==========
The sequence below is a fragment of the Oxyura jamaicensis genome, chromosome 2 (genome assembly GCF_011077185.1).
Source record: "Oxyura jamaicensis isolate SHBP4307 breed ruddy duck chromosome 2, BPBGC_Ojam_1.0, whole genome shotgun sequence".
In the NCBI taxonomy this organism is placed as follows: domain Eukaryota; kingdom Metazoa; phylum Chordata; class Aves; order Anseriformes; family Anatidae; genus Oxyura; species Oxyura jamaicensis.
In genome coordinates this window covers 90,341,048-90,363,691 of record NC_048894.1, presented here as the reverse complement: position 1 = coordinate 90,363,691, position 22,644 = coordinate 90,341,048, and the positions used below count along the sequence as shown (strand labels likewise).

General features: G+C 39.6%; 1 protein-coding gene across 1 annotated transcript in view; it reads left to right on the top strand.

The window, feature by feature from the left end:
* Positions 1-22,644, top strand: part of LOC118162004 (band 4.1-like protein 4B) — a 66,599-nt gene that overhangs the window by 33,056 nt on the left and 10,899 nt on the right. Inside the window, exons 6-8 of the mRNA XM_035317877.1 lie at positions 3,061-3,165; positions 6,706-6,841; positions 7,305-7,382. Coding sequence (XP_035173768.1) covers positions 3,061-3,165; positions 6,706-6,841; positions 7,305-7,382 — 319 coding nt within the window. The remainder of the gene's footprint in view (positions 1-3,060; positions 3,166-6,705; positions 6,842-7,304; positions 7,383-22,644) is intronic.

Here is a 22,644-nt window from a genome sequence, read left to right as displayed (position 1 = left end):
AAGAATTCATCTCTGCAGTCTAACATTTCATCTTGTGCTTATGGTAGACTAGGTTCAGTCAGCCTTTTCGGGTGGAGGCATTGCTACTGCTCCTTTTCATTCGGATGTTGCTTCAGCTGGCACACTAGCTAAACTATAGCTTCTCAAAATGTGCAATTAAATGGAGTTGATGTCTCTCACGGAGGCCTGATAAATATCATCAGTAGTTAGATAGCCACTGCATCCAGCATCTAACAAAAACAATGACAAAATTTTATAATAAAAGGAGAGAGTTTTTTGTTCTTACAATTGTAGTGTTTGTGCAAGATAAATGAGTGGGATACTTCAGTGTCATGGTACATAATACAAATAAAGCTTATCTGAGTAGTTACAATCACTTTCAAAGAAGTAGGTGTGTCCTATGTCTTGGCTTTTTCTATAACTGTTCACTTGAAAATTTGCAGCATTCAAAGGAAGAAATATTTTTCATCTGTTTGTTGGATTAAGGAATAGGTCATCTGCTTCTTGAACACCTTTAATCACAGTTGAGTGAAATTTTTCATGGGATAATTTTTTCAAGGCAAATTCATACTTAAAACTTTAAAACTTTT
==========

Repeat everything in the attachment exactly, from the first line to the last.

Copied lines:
The sequence below is a fragment of the Oxyura jamaicensis genome, chromosome 2 (genome assembly GCF_011077185.1).
Source record: "Oxyura jamaicensis isolate SHBP4307 breed ruddy duck chromosome 2, BPBGC_Ojam_1.0, whole genome shotgun sequence".
In the NCBI taxonomy this organism is placed as follows: domain Eukaryota; kingdom Metazoa; phylum Chordata; class Aves; order Anseriformes; family Anatidae; genus Oxyura; species Oxyura jamaicensis.
In genome coordinates this window covers 90,341,048-90,363,691 of record NC_048894.1, presented here as the reverse complement: position 1 = coordinate 90,363,691, position 22,644 = coordinate 90,341,048, and the positions used below count along the sequence as shown (strand labels likewise).

General features: G+C 39.6%; 1 protein-coding gene across 1 annotated transcript in view; it reads left to right on the top strand.

The window, feature by feature from the left end:
* Positions 1-22,644, top strand: part of LOC118162004 (band 4.1-like protein 4B) — a 66,599-nt gene that overhangs the window by 33,056 nt on the left and 10,899 nt on the right. Inside the window, exons 6-8 of the mRNA XM_035317877.1 lie at positions 3,061-3,165; positions 6,706-6,841; positions 7,305-7,382. Coding sequence (XP_035173768.1) covers positions 3,061-3,165; positions 6,706-6,841; positions 7,305-7,382 — 319 coding nt within the window. The remainder of the gene's footprint in view (positions 1-3,060; positions 3,166-6,705; positions 6,842-7,304; positions 7,383-22,644) is intronic.

Here is a 22,644-nt window from a genome sequence, read left to right as displayed (position 1 = left end):
AAGAATTCATCTCTGCAGTCTAACATTTCATCTTGTGCTTATGGTAGACTAGGTTCAGTCAGCCTTTTCGGGTGGAGGCATTGCTACTGCTCCTTTTCATTCGGATGTTGCTTCAGCTGGCACACTAGCTAAACTATAGCTTCTCAAAATGTGCAATTAAATGGAGTTGATGTCTCTCACGGAGGCCTGATAAATATCATCAGTAGTTAGATAGCCACTGCATCCAGCATCTAACAAAAACAATGACAAAATTTTATAATAAAAGGAGAGAGTTTTTTGTTCTTACAATTGTAGTGTTTGTGCAAGATAAATGAGTGGGATACTTCAGTGTCATGGTACATAATACAAATAAAGCTTATCTGAGTAGTTACAATCACTTTCAAAGAAGTAGGTGTGTCCTATGTCTTGGCTTTTTCTATAACTGTTCACTTGAAAATTTGCAGCATTCAAAGGAAGAAATATTTTTCATCTGTTTGTTGGATTAAGGAATAGGTCATCTGCTTCTTGAACACCTTTAATCACAGTTGAGTGAAATTTTTCATGGGATAATTTTTTCAAGGCAAATTCATACTTAAAACTTTAAAACTTTT